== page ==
A Carrot and a Big Stick
Understanding Private Health Insurance and Older Australians
Healthy and productive ageing rests considerably upon timely and affordable access to health care. In the near future, expenditure on health care is expected to rise as population ageing places heavier demands on the public health care system.
The Federal Treasury projects government expenditure on health care on those aged 65 and over is to increase seven-fold from 2010 to 2050 – and 12-fold for the over 85 age group over the same period.
In the context of ongoing reforms, it is important to understand changes in the numbers and proportions of older Australians that are insured, as they represent a population that is particularly pre-disposed to requiring surgery, hospital care and other health services.
Knowledge of health insurance coverage of older persons is also important because international studies have shown those who lack appropriate insurance coverage are at greater risk of disability, are unable to access necessary drugs, pay high out-of-pocket health care expenses and are less likely to seek health care services.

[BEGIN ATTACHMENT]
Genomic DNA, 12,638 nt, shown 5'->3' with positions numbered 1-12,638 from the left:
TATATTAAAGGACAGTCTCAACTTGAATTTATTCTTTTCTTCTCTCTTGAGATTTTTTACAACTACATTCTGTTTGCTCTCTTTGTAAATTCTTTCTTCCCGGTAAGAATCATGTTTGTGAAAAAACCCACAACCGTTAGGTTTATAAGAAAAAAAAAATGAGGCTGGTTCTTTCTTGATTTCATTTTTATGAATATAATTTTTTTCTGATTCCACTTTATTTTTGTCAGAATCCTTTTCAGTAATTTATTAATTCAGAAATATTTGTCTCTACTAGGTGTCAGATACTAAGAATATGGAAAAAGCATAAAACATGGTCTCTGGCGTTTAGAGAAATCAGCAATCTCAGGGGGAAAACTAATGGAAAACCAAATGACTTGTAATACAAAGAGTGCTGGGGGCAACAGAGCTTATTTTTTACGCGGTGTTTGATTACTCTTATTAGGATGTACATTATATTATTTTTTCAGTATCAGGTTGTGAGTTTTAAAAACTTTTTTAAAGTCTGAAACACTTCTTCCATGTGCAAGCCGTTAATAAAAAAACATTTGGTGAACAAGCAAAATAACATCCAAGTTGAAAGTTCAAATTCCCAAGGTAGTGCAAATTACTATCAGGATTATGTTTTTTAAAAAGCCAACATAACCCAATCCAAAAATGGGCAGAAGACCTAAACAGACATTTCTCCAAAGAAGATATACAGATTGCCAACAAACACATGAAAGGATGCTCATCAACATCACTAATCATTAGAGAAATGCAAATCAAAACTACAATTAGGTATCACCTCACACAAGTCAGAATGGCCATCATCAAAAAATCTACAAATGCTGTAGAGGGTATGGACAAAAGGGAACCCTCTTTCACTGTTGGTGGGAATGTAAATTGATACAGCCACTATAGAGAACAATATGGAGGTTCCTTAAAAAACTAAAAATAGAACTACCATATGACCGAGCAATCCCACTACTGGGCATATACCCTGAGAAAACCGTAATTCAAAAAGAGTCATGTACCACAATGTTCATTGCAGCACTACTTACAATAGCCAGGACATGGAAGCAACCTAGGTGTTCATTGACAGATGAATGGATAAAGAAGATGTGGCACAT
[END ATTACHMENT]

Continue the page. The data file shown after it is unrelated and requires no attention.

This report seeks to update earlier studies by answering the following questions in the context of the most recent reforms:
What proportion and number of Australians aged over 50 are covered by private health insurance and how has this changed over a period of significant reform (1997 to 2011)? What are the reasons that older Australians give for purchasing or not purchasing private health insurance? What are the characteristics of older Australians with and without cover, and are there differences in the type of coverage?
The purpose of this paper is not to suggest policy prescriptions, but rather describe the patterns of health insurance purchase amongst older Australians in a recent period of considerable policy change.
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